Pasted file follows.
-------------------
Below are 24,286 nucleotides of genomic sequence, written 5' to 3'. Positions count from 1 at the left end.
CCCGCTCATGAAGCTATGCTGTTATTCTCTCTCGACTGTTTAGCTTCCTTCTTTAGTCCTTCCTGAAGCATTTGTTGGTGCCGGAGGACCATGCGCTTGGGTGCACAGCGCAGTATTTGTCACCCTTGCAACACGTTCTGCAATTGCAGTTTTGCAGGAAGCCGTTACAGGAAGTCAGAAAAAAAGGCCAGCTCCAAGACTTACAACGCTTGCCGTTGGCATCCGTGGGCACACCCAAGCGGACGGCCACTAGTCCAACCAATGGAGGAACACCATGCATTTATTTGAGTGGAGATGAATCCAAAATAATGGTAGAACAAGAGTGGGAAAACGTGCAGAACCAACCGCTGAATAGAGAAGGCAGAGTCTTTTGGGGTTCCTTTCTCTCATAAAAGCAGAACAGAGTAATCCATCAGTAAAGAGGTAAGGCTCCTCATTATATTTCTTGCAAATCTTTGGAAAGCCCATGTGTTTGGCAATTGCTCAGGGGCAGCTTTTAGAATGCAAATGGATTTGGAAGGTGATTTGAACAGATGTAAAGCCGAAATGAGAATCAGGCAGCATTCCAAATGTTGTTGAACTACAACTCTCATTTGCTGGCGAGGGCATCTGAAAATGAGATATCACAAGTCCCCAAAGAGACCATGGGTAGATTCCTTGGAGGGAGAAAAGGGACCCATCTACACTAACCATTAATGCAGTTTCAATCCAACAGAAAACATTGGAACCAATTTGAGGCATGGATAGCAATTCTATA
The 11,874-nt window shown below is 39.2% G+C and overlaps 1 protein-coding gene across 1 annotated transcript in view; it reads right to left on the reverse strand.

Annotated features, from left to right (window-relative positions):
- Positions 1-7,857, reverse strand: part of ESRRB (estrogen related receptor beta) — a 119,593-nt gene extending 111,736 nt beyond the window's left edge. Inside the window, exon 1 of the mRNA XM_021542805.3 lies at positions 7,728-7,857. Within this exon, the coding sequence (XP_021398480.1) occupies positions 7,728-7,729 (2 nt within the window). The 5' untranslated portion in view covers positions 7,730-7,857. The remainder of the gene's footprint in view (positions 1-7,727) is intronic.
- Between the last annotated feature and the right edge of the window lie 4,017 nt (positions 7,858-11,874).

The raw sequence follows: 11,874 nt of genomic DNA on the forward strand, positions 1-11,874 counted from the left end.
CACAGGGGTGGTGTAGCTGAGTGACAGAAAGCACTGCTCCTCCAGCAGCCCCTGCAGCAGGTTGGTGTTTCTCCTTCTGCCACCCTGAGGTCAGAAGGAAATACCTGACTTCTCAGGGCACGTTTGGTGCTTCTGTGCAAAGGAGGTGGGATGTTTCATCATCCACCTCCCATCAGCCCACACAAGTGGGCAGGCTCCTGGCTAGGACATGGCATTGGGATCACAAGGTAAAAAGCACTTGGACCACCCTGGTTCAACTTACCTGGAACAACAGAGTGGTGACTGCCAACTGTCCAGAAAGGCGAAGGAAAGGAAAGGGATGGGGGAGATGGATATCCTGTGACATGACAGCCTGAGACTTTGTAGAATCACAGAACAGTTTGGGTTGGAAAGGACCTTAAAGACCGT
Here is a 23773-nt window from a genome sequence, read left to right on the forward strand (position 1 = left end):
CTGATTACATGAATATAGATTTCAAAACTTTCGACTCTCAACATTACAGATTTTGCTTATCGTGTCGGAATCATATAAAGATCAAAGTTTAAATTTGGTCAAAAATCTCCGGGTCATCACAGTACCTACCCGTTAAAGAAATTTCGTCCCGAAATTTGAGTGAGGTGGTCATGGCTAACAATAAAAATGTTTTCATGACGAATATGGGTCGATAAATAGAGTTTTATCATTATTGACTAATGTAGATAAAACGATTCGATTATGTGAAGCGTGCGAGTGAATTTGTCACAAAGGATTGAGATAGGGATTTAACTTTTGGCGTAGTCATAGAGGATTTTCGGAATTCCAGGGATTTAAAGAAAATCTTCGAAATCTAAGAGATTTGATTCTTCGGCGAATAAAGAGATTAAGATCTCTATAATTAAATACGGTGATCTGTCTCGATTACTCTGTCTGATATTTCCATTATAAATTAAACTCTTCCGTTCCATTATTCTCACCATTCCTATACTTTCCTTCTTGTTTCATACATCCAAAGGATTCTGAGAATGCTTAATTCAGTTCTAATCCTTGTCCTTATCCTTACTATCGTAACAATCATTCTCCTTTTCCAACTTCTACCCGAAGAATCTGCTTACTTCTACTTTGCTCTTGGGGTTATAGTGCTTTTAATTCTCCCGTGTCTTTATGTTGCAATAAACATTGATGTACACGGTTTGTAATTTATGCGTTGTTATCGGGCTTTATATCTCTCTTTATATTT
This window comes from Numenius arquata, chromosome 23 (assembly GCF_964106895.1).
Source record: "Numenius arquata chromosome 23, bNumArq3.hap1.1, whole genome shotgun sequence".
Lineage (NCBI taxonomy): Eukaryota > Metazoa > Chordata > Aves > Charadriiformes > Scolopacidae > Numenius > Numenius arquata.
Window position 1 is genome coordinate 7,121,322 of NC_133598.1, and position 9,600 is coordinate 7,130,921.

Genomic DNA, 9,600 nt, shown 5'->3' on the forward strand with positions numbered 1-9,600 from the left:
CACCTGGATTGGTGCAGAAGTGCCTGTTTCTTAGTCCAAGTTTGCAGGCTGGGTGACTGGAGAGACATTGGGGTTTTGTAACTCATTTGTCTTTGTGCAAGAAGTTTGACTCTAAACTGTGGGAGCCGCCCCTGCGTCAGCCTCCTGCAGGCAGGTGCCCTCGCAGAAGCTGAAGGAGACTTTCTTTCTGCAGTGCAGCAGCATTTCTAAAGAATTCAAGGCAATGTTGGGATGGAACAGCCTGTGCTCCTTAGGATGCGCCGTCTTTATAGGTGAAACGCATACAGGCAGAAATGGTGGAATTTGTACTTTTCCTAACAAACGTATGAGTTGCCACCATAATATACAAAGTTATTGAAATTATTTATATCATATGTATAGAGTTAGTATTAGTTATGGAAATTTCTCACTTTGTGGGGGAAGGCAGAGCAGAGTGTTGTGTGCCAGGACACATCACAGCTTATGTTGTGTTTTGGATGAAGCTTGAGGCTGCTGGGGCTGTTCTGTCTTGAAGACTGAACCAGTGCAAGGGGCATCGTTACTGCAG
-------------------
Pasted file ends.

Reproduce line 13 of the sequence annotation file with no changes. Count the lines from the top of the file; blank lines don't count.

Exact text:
Lineage (NCBI taxonomy): Eukaryota > Metazoa > Chordata > Aves > Charadriiformes > Scolopacidae > Numenius > Numenius arquata.